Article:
Leah Remini Says Daughter Sofia 'Wouldn't Be the Strong-Minded Kid She Is Now' If She Hadn't Left Scientology


is opening up about her life almost nine years after leaving .

In this week's issue of PEOPLE, on newsstands Friday, the actress and host of the , 51, says that had she not walked away from the church after 30 years in 2013 with her husband Angelo Pagan, 63, their 17-year-old daughter Sofia "wouldn't be the strong-minded kid she is now, who, hopefully, is going to make some positive change in the world."

"I'm always saying to her and her friends, 'I hope you are going to take all this genius and get your asses into Congress,' " Remini says. "That's how you're going to change things."

While Sofia hasn't quite yet met the age threshold to be in Congress (senators must be at least 30, while those in the House of Representatives must be at least 25), she


preparing to take a huge step towards her future soon. In the fall, she'll be leaving for college, likely on the East Coast.

"People are always like, 'Oh my God, you should be so proud,' " Remini says. "Yes, Angelo and I are very proud, but it's like I'm having a job of 17 years that I've loved and cherished ripped away from me overnight. I'm devastated."

Until Sofia leaves the nest, Remini says she's "trying to treasure every moment" with her daughter.

"Even though she doesn't need me, I'm in this perpetual mode of trying to impress her with my domestic skills," she says. "I'm constantly cleaning, cooking, organizing or running to Party City to help her host parties for her friends."


"I've always provided for my family members, and I've always been the boss, so now it feels like it's coming to a different chapter of my life where it's not going to be about getting Sofia to and from school anymore," she continues. "I have to now find ways to get out of the house. It's scary, because I don't know what the next thing is for me."

At the end of the day, Remini says that seeing her daughter thrive has made all of her past struggle with leaving Scientology (which she documented in her A&E series ) worth it.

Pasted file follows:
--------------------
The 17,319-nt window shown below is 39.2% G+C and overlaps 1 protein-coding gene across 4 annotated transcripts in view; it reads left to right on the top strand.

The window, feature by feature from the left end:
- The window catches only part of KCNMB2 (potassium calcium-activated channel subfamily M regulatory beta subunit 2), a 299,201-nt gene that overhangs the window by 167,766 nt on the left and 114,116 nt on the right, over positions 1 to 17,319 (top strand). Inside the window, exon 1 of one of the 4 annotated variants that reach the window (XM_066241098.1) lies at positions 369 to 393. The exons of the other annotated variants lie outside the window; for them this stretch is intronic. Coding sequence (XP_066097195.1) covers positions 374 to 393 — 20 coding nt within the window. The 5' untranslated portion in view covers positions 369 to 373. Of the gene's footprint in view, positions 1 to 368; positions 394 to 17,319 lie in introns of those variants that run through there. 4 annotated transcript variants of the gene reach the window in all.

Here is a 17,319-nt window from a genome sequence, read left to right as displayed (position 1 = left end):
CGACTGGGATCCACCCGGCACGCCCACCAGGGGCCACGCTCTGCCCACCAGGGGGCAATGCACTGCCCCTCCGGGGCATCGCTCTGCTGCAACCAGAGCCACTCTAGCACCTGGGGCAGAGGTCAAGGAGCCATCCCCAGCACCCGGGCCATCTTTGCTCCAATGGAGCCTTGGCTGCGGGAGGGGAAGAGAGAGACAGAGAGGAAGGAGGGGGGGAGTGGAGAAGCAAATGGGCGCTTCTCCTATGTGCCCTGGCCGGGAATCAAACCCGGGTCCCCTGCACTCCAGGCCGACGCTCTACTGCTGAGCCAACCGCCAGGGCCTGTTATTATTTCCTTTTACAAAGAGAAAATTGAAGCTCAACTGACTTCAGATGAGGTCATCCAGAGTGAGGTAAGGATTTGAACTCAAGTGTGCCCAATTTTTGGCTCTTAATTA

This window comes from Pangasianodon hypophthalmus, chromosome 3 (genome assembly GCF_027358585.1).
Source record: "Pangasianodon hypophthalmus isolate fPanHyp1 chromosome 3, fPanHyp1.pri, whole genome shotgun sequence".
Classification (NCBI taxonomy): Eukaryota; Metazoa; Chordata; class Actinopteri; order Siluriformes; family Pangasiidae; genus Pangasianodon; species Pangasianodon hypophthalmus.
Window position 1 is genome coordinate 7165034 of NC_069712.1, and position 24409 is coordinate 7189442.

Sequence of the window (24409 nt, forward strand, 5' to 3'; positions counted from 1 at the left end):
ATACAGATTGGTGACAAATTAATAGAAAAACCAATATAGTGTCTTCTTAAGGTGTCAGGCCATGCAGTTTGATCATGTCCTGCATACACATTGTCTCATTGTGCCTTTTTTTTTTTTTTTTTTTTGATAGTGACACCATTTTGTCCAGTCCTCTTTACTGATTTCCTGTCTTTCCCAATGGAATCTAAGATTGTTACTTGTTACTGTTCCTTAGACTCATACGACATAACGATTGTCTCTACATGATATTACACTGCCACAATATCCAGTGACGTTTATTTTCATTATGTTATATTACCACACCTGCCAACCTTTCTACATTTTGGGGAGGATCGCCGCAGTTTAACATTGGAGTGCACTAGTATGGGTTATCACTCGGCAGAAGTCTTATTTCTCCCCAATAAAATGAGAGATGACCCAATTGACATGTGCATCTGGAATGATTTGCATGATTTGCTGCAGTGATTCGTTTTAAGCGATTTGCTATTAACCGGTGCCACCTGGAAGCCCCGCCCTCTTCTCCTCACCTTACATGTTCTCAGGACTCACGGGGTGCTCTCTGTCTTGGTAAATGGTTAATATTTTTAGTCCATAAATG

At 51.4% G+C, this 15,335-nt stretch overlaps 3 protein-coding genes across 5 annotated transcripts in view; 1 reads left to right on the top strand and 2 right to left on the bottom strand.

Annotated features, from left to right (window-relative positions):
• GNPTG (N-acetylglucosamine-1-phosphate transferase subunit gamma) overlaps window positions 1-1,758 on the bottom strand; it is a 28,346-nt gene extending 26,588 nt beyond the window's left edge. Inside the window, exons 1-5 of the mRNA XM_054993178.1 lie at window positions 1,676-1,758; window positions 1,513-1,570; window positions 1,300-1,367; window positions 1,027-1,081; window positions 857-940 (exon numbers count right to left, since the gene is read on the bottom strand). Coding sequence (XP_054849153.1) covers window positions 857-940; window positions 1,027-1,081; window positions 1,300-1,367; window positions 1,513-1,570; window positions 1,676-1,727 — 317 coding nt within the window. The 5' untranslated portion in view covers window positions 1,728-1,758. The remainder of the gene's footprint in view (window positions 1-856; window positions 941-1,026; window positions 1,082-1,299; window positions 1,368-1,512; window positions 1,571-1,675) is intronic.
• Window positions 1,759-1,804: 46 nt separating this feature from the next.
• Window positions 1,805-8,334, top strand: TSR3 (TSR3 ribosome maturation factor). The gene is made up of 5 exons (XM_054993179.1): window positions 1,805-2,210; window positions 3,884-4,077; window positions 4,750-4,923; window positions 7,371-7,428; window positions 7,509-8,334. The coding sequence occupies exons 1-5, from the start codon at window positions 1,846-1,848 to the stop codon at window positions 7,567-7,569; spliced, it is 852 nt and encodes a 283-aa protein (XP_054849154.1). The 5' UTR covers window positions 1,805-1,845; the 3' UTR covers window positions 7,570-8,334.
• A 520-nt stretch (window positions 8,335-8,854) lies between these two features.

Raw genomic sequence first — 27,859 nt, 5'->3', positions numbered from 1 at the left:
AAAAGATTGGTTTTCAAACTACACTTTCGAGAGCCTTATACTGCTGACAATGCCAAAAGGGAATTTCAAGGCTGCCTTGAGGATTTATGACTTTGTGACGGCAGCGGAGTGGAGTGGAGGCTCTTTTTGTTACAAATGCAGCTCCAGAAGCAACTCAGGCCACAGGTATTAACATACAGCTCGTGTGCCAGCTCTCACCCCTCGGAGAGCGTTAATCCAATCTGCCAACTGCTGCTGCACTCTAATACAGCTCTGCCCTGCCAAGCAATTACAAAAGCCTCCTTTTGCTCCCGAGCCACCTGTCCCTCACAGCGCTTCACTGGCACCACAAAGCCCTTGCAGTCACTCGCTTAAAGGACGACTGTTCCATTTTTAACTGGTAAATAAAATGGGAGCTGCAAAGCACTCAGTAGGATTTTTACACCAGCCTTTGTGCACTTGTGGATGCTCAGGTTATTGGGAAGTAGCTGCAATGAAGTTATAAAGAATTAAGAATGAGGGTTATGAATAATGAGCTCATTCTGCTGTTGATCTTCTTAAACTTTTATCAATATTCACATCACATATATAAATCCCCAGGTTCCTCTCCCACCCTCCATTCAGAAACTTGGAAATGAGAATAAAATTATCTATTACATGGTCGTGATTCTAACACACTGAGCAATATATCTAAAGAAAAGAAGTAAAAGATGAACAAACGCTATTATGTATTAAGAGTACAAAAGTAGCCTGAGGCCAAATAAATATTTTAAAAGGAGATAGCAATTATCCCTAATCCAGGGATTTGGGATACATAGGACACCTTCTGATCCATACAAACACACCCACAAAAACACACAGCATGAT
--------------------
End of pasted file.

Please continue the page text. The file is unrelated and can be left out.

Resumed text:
"My friend Sherry, who also left the church and has a son in college now, recently texted me, 'Aren't we so jealous of our kids?'" she recalls. "We wish we had what we've given them."


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Remini said in a she hadn't received a formal education past the eighth grade when she was growing up in Scientology. Now she's taking online classes at New York University, where she enrolled for an associate's degree last fall.

"It's been amazing," she says. "It's been difficult when I'm working because sometimes I'll work from 5 a.m. to 8 p.m. and then have to come home and read chapters and do a quiz when my brain is shutting down. But I'm doing it, and I am proud of myself. With my degree, I might eventually want to go into politics, but who knows? I would like to be of some kind of public service."


When it comes to her acting career, Remini says she's learned to be a lot more selective in recent years.

"I don't know that I want to keep up the pace as far as Hollywood's concerned," she says. "I like to work, and I'm very blessed that I'm able to say no, but I want to work on things that are . It's not that deep what we do as entertainers, so I don't want to get caught up in something where people are miserable."

"I did a pilot a couple years back, and it wasn't a good experience," she continues. "That's why Ialways say I'd work with [my costar] Kevin James on anything. I want to be with people I'm comfortable telling, 'You're annoying!'"


One constant light lately has been her role hosting .

"I love getting to know the contestants," she says. "We do six shows a day, so every time I change and I come back out there's new people there. I love getting to know their stories, even in the short amount of time that they're there. I just try to give them energy and make them feel comfortable."

Between filming PEOPLE Puzzler, doing schoolwork, recording her podcast with Mike Rinder and keeping up with her family life at home, Remini juggles a lot — so she often allows herself a "brain vacation."

"I am a big reality show person," she says. "Reality shows suspend my brain from thinking about all the things I didn't do, all the things I want to do, all the things I should have and shouldn't have done. I should have this, I should have been better. So watching a show is my little mini-vacation, and a bath. I'll also try to go visit a friend and have dinner at their house or a game night. Those things bring me joy."


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